Ideas and Validation February 18, 2021

Strawberry farm on the moon 🍓

Matt McDonnell @Matt_M

What a great idea I just had - a strawberry farm on the moon!

SO cool. But how to evaluate whether it's worth doing?

Lets start with a quick reality check:

  • We don’t know which of our ideas are correct (and should assume most are wrong).
  • We have limited resources (so we can’t build every idea).

To figure out which ideas to take forward, we rate the potential of each idea, focused on whether there is enough demand; whether you can build a useful prototype easily, quickly and cheaply and whether you are the right person to build it.

It’s a filter, to catch any major issues and check if the opportunity is worth pursuing, before we jump in and start spending resource on building (validating).

Prioritisation matrix

A simple prioritisation matrix using (say) a 1-5 scale can be used to evaluate these three areas in a simple spreadsheet.

You can also use a threshold level to provide a minimum standard needed for an idea to go through to validation (say, an average of 4/5 for each criteria. So 8/10 or 12/15, etc).

This provides a prioritised list of ideas to validate.

The main categories to rate are as follows:

Feasibility

Can you build it yourself, easily, quickly and cheaply? Can you update it easily? Is there a simplified version that you could make instead, or a manual or physical version?

Speed of validation is the priority, so make a rough timescale based on complexity and your technical expertise, and flag anything that may take over a few days to build a prototype.

Demand

Is it actually a problem, or is the existing solution good enough? Do people have the problem urgently, to the point they’ll use your prototype?

Is the audience size large enough to make it worth pursuing? And are people paying for this problem to be solved at the moment?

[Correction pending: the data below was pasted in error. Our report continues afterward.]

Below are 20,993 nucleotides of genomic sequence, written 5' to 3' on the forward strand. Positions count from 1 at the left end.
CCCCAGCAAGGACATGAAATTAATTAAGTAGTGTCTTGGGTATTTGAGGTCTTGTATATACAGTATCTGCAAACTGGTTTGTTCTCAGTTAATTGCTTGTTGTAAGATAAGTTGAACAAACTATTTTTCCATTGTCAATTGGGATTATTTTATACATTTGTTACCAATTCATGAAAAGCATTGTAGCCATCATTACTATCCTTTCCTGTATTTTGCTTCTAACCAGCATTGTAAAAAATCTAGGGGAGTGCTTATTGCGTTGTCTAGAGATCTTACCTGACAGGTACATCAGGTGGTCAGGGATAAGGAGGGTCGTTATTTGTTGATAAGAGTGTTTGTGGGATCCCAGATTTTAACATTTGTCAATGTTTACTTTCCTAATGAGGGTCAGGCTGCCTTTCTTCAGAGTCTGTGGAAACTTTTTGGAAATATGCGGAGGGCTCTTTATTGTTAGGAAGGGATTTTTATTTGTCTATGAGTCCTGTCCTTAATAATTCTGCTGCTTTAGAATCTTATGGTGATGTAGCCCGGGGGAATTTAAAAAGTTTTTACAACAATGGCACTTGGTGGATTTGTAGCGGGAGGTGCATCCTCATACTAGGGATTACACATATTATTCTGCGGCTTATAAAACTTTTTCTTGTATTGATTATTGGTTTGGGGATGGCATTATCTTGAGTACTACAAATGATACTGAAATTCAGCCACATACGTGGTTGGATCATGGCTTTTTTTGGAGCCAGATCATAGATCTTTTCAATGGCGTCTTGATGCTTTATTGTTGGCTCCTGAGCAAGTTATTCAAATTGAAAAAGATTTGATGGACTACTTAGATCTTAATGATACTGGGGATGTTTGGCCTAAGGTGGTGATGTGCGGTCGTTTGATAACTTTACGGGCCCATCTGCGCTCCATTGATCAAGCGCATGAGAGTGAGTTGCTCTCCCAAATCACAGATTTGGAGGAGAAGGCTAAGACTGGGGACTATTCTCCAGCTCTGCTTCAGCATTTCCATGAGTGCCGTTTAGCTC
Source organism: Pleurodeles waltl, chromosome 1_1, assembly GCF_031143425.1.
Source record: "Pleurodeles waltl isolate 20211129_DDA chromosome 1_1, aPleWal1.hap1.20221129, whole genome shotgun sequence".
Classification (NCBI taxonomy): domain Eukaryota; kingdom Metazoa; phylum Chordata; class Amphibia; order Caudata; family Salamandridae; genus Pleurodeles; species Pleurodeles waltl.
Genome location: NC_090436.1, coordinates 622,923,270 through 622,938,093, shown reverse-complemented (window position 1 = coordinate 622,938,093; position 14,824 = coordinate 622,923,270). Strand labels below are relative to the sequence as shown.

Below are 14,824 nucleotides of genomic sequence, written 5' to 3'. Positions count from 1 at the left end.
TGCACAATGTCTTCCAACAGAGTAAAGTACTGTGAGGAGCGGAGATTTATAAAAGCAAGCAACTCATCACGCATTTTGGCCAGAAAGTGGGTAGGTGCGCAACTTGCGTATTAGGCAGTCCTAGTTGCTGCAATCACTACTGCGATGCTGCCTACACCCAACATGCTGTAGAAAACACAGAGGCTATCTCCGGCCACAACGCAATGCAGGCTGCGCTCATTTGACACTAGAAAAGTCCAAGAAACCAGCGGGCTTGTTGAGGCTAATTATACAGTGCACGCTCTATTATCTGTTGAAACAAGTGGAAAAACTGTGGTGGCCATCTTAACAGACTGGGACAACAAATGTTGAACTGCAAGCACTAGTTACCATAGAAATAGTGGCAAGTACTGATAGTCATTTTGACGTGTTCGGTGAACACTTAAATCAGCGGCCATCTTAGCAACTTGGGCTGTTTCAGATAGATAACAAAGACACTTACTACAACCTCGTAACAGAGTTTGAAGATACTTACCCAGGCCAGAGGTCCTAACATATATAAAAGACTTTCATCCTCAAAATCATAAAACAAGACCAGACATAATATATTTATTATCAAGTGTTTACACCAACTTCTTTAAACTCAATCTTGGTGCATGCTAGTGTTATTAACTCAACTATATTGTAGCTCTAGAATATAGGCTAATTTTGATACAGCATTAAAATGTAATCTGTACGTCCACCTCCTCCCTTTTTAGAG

Founder fit

Do you have the understanding and technical ability to build it yourself? And most importantly, do you actually care about the people who have the problem, the problem itself, and the solution(s) that you might build?

Strawberry farm on the moon

Let's evaluate our example.

Feasibility - building on the actual moon is a bit tight budget-wise and getting strawberries back from the moon in edible condition is a major (!) logistical challenge, but we could quickly build a concept landing page or a few basic images (see above). These might allow us to test whether there is any interest in the concept, so it’s a (generous) 1/5.

Demand - is this solving a real problem? Moon Farm™ uses its unique low gravity environment to bring you galactic size strawberries. Does anyone want bigger strawberries? Potentially. Does it matter that they are made in space? Not really. And would people pay potentially hundreds of thousands for space strawberries? Extremely unlikely, making Elon Musk our only potential customer. 0/5.

Founder fit - do I know anything about space or food logistics? Nope. Do I want to spend years learning and pitching this idea to see if I can make it a reality? Also nope! 0/5.